• Temple attendance. 

Their example caused me to create my own list of gospel basics—based on principles emphasized while I was growing up in the church:

  • Love
  • Service
  • Generosity
  • Knowledge
  • Work

The difference in the two lists probably explains why I’m more impressed with my Mormon credentials than are my ward members. How do I measure up to the first list—the list that probably represents how contemporary Mormons evaluate church activity?

  • Personal and family prayer:  Not publicly visible.  When the home teachers make a formal visit and ask to leave us with a word of prayer, we always agree.
  • Scripture study:  I declined my visiting teachers’ invitation to join the Relief Society in reading the Book of Mormon in a month. I assured them that I have a daily study routine and showed them my collection of Bible translations. They were not impressed with my substitution.
  • Family Home Evening:  Again, not publicly visible unless my neighbors notice me driving off alone to a meditation group on Monday evenings.
  • Attending church meetings:  Now this one is visible. I refuse to spend Sundays listening to lessons and talks I’ve already heard 400 times. I do attend Fast and Testimony meeting each month to say hello to neighbors and ward members because they are good people and I like them.
  • Temple attendance:  I attended the temple regularly for 15 years or more because it gave me a spiritual lift. When the temple ceremonies ceased to lift my spirits, I opted to spend my time on other spiritual pursuits.

Well, I definitely come up short on my stake presidency’s list, but what really counts is whether or not I live up to my own standards.

  • Love:  Loving my friends and family is easy, of course. I try to see people who tick me off as children of our Heavenly Father, but that’s not easy. Is it possible some of them may only be very distant cousins?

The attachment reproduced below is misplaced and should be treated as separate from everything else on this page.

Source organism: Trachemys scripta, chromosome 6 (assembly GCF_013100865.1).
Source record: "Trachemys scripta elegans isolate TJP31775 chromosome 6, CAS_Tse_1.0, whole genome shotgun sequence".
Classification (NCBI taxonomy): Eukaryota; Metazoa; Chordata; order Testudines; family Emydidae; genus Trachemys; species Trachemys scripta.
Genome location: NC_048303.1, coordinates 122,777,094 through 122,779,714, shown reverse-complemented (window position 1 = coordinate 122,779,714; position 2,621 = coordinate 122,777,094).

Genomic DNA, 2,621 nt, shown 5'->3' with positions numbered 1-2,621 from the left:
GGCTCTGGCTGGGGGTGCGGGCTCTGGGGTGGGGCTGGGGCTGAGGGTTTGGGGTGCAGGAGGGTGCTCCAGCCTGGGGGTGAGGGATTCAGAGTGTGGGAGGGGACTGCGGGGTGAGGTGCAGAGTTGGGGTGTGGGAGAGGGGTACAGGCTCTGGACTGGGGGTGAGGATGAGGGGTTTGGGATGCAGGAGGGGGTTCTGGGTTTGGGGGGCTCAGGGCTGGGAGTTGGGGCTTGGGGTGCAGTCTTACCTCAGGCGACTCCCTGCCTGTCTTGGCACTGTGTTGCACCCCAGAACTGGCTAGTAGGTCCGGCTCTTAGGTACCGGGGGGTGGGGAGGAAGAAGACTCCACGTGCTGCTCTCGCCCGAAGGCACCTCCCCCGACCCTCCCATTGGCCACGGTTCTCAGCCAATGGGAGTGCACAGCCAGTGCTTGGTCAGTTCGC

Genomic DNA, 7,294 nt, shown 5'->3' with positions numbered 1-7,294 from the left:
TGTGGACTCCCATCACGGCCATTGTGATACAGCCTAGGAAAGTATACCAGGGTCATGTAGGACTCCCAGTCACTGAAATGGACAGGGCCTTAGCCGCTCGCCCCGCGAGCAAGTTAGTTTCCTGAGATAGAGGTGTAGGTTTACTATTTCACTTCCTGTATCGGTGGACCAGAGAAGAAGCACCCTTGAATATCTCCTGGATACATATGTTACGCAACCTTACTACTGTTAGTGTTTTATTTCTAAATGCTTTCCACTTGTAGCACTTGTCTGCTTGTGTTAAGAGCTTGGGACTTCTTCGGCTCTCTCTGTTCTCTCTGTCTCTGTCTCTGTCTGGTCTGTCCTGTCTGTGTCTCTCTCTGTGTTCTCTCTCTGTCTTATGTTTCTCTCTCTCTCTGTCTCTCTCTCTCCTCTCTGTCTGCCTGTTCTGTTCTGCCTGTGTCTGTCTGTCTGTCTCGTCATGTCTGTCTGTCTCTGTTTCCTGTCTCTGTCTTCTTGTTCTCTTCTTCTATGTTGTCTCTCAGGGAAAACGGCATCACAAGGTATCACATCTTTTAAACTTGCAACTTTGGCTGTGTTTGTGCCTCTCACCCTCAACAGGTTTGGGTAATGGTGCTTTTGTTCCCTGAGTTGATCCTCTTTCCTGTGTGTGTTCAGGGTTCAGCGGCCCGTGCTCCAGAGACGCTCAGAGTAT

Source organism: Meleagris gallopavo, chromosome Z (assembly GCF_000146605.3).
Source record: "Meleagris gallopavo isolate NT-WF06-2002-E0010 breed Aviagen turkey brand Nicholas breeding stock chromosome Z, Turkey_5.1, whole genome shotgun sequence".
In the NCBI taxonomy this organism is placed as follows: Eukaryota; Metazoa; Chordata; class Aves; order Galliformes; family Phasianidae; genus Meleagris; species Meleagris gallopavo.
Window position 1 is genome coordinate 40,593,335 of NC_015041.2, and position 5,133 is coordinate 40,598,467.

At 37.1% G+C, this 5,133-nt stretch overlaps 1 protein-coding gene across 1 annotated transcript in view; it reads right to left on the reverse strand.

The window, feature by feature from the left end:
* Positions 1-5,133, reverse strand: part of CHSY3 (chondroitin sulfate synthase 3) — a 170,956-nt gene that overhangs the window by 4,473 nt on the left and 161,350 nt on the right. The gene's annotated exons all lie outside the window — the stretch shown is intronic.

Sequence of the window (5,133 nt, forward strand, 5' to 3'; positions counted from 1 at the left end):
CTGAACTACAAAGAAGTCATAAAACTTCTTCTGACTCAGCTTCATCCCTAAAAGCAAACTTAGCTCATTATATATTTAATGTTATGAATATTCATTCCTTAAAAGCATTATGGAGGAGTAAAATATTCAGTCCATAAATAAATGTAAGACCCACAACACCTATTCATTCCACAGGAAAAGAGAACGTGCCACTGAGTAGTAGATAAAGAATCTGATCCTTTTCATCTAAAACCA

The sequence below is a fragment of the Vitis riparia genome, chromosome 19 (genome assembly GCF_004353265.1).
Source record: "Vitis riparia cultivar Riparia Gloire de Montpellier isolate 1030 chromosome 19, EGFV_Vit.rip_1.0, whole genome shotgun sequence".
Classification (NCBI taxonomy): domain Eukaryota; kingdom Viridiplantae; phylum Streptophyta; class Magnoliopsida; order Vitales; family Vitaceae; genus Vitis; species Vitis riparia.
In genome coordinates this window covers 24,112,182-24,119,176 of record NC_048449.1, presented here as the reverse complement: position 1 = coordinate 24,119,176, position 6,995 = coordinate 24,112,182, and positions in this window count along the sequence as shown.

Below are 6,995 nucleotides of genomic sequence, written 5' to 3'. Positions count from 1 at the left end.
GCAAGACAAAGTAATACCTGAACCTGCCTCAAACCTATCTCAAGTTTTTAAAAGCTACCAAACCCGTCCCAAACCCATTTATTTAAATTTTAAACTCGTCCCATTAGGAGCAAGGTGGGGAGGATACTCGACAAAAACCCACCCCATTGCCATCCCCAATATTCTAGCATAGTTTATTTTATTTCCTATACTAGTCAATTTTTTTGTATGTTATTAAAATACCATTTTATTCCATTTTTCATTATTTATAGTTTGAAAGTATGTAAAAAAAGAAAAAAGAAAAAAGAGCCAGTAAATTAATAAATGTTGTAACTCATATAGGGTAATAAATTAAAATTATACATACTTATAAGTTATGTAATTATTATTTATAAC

• Service:  I spent most of my life doing for others, can’t I rest on my laurels? My conscience does nag me to try to improve the community by carrying petitions for ethics reform in the state government and volunteering at an ESL Center. I try to leave a small carbon footprint although in cold weather I drive to pick up a carton of milk when I really could walk. But—I achieve 100% visiting teaching every month.
  • Generosity:  A couple of times a year I turn in a tithing envelope with my “user fee,” a small amount to help with the utilities and food for the meetings and social events I attend. I do donate above and beyond Mormon requirements to charities and organizations which relieve suffering, promote education and economic independence for people both at home and abroad. I don’t quite live up to the advice of C.S. Lewis, “The only safe rule is to give more than we can spare.”
  • Knowledge:  Always my favorite gospel principle. No problem taking classes and burying my nose in a book.
  • Work:  Hey, I’m retired. Does gardening and doing my own cooking and cleaning count?